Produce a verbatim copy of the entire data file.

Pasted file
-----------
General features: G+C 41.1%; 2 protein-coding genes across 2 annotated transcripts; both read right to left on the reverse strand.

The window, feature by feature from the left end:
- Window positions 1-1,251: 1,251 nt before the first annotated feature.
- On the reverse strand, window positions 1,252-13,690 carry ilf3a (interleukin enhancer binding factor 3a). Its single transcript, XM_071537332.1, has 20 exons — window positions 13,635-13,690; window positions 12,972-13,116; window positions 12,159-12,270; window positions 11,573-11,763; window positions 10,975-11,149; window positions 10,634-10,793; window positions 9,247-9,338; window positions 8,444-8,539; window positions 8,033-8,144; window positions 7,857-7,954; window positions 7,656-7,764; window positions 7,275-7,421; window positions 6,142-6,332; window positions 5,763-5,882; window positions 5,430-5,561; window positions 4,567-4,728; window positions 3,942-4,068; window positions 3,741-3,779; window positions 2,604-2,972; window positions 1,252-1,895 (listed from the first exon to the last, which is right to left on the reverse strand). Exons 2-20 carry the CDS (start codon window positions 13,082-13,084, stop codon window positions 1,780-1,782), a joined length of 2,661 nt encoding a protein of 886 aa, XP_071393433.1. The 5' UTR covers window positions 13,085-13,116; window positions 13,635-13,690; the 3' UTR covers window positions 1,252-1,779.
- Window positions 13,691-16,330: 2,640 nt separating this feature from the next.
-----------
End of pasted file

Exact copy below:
General features: G+C 41.1%; 2 protein-coding genes across 2 annotated transcripts; both read right to left on the reverse strand.

The window, feature by feature from the left end:
- Window positions 1-1,251: 1,251 nt before the first annotated feature.
- On the reverse strand, window positions 1,252-13,690 carry ilf3a (interleukin enhancer binding factor 3a). Its single transcript, XM_071537332.1, has 20 exons — window positions 13,635-13,690; window positions 12,972-13,116; window positions 12,159-12,270; window positions 11,573-11,763; window positions 10,975-11,149; window positions 10,634-10,793; window positions 9,247-9,338; window positions 8,444-8,539; window positions 8,033-8,144; window positions 7,857-7,954; window positions 7,656-7,764; window positions 7,275-7,421; window positions 6,142-6,332; window positions 5,763-5,882; window positions 5,430-5,561; window positions 4,567-4,728; window positions 3,942-4,068; window positions 3,741-3,779; window positions 2,604-2,972; window positions 1,252-1,895 (listed from the first exon to the last, which is right to left on the reverse strand). Exons 2-20 carry the CDS (start codon window positions 13,082-13,084, stop codon window positions 1,780-1,782), a joined length of 2,661 nt encoding a protein of 886 aa, XP_071393433.1. The 5' UTR covers window positions 13,085-13,116; window positions 13,635-13,690; the 3' UTR covers window positions 1,252-1,779.
- Window positions 13,691-16,330: 2,640 nt separating this feature from the next.